To buy Ripple (XRP), one must go through a cryptocurrency exchange like Bitpanda and use fiat currencies, e.g. euros or U.S. dollars, to purchase XRP. It’s recommended to first get familiar with the Ripple price history and the current exchange rate. After purchase, you can view and access your Ripple in a digital wallet that acts similarly to a banking app. You then have the option to hold on to your XRP or sell it again via the exchange.
What is the Ripple (XRP) price history?
Just like any other cryptocurrency, Ripple is considered to be a highly volatile asset and the Ripple price tends to fluctuate in response to events happening in the market. Ripple reached its all-time high in January 2018 when the XRP price reached €3,18. It has dropped significantly since then and has currently been experiencing a daily high of €0.3479 and a daily low of €0.3321.
How to use Ripple?
The purpose of Ripple is to utilise the internet, blockchain technology and the XRP currency to allow value transfers across borders in a quick, cost-efficient and reliable way. In that sense, Ripple is primarily geared towards offering solutions to businesses, governments and institutions. Cross border payments to enable global money transfers, crypto liquidity to source digital assets, and CBDC services are Ripple’s primary use cases. Some invest in XRP like they would stocks, buying the currency on a crypto exchange and then holding it or selling it on.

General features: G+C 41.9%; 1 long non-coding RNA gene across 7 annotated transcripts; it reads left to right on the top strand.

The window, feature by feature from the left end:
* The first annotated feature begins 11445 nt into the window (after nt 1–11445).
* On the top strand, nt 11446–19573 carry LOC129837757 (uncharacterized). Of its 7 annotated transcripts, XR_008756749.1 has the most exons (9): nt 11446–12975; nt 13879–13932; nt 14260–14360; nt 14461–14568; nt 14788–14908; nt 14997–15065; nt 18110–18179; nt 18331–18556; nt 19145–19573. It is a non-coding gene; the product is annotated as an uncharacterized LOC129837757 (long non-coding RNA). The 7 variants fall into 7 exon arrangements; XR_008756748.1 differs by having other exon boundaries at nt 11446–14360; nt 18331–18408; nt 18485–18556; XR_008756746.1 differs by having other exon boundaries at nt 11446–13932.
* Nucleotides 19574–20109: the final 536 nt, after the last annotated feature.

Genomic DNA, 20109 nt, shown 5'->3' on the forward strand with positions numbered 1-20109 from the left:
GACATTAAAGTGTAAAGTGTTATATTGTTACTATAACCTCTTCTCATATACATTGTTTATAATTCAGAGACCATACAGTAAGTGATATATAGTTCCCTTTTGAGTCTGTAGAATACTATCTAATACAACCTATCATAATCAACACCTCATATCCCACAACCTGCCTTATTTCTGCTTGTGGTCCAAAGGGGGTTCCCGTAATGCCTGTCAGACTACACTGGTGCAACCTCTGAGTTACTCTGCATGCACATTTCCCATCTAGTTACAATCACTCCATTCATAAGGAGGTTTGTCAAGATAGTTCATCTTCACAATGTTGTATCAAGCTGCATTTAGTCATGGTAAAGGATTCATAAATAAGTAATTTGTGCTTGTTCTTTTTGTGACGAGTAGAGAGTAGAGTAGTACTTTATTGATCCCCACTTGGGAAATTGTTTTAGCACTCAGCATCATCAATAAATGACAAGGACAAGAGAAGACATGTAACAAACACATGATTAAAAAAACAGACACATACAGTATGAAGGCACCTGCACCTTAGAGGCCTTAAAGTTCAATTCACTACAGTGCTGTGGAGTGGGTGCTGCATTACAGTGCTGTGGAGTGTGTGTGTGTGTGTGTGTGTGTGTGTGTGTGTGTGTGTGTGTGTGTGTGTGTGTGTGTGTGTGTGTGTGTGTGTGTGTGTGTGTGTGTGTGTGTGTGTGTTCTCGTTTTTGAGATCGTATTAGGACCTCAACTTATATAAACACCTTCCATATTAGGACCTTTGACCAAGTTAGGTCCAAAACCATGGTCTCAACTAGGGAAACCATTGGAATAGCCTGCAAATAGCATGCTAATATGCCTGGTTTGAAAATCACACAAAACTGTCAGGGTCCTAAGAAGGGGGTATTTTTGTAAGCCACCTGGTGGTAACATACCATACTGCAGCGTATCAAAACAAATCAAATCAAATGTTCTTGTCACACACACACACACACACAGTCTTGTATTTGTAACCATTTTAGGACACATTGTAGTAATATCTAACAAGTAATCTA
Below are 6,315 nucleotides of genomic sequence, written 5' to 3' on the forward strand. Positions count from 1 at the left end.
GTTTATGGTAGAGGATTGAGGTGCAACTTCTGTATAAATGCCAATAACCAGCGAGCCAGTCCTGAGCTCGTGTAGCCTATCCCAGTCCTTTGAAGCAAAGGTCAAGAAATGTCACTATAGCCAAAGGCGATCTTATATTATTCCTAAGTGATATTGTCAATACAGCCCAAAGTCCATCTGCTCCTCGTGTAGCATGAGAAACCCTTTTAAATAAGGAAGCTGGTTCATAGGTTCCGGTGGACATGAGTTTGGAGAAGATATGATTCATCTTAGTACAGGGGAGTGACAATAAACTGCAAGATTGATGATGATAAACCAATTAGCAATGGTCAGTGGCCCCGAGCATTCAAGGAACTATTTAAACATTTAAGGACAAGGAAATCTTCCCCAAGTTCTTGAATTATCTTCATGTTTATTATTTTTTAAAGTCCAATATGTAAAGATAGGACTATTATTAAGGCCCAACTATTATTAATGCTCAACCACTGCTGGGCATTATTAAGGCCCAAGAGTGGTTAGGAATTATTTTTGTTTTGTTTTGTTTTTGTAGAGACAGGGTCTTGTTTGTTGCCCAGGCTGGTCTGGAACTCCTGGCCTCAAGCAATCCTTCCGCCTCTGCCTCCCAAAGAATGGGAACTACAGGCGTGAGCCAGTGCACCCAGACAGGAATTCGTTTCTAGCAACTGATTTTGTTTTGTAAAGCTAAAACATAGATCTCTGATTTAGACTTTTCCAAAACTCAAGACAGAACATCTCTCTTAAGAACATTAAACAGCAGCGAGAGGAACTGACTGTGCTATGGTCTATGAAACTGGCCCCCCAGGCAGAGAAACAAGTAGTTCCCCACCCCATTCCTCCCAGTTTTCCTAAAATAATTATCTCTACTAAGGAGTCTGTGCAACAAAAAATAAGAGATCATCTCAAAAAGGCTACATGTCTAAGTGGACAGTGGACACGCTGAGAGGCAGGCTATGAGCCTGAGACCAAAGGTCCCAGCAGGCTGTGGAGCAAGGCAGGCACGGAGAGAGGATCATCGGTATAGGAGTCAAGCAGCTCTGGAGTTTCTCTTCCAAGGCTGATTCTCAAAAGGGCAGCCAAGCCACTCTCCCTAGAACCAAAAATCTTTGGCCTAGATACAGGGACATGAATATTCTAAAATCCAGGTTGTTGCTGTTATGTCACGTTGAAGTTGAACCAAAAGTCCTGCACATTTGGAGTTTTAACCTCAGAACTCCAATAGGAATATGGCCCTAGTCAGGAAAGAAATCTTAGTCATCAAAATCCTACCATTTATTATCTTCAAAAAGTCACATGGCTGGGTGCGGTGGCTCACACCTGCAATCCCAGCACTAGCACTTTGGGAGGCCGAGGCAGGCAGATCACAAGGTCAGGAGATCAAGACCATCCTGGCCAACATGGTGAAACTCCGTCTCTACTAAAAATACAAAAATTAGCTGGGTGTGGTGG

Ripple is used as a payment solution by banks, governments and institutions.
Ripple’s primary use cases are cross border payments, crypto liquidity and CBDC.
XRP can be bought as an investment on a cryptocurrency stock exchange and held in a digital wallet.
Ripple (XRP) in the news
XRP Ledger updates
The XRP Ledger 1.6 was released in August 2020 and included several updates that aim to improve overall performance. Along with bug fixes and optimisations, the consensus mechanism became more robust by setting offline validators aside while they are not connected to the network. Furthermore, the hardened validations that were introduced allowed servers to detect Byzantine behaviour more easily - a significant problem in the XRP space.
In 2020, allegations by the U.S. Securities and Exchange Commission against Ripple caused some turmoil. According to the SEC, XRP is a security and was not declared as such. The reasoning behind the claim is that about 50% of the total XRP tokens are owned by Ripple. In its official reply, Ripple defended itself by stating that the XRP network is completely decentralised and that holding XRP does not mean receiving a portion of Ripple’s revenues or profits.
Ripple Xpring is an ecosystem initiative for investing in, incubating, acquiring and providing grants to projects and companies that could help realise use cases for XRP outside of international transactions, such as crypto solutions for debt and derivatives.
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Roman Alexander - Ripple and XRP for Beginners: The Guide to the XRP-Coin and the Blockchain Technology
Ikuya Takashima - Ripple: The Ultimate Guide to the World of Ripple XRP, Ripple Investing, Ripple Coin, Ripple Cryptocurrency, Cryptocurrency